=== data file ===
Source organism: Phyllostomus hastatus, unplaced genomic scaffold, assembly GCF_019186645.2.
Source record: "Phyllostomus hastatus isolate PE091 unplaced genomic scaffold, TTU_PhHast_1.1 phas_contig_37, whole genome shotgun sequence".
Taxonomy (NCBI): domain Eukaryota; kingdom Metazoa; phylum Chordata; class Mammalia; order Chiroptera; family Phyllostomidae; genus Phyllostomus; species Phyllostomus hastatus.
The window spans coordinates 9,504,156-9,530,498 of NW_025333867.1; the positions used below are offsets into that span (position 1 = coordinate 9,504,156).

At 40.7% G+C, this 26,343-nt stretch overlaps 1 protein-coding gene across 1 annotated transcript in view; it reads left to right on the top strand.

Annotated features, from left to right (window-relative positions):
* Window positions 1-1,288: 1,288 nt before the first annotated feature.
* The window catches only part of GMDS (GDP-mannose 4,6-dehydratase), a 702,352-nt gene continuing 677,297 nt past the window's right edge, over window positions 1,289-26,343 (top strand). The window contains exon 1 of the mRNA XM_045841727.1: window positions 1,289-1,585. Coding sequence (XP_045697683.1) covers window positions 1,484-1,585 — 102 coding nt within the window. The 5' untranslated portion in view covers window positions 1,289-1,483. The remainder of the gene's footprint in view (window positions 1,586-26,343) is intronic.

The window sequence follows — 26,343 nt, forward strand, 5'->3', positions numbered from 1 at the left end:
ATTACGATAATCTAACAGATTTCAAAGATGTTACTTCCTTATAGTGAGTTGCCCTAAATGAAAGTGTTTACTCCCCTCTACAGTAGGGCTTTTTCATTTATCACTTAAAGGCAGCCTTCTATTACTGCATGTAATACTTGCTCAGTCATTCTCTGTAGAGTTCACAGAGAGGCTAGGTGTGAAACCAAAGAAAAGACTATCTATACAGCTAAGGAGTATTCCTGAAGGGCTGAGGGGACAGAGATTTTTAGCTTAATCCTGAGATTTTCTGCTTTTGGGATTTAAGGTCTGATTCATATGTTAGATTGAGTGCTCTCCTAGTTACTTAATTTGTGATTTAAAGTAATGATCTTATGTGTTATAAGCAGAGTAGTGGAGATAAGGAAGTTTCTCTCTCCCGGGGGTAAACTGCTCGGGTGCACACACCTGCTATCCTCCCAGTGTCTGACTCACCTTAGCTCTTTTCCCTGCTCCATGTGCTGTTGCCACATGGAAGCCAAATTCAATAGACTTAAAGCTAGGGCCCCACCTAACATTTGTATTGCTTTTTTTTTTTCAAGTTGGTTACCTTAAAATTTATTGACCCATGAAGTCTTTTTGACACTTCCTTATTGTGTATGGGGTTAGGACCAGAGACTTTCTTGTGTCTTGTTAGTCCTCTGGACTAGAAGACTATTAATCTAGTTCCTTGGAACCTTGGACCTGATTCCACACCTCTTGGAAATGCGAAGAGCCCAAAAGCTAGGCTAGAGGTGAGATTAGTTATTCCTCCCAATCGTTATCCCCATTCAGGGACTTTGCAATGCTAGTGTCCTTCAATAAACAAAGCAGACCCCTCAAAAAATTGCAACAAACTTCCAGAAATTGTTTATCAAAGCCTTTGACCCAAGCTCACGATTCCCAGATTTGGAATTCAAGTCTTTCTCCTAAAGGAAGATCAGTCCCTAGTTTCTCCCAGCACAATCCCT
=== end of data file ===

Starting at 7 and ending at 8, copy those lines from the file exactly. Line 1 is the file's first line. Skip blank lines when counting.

* Window positions 1-1,288: 1,288 nt before the first annotated feature.
* The window catches only part of GMDS (GDP-mannose 4,6-dehydratase), a 702,352-nt gene continuing 677,297 nt past the window's right edge, over window positions 1,289-26,343 (top strand). The window contains exon 1 of the mRNA XM_045841727.1: window positions 1,289-1,585. Coding sequence (XP_045697683.1) covers window positions 1,484-1,585 — 102 coding nt within the window. The 5' untranslated portion in view covers window positions 1,289-1,483. The remainder of the gene's footprint in view (window positions 1,586-26,343) is intronic.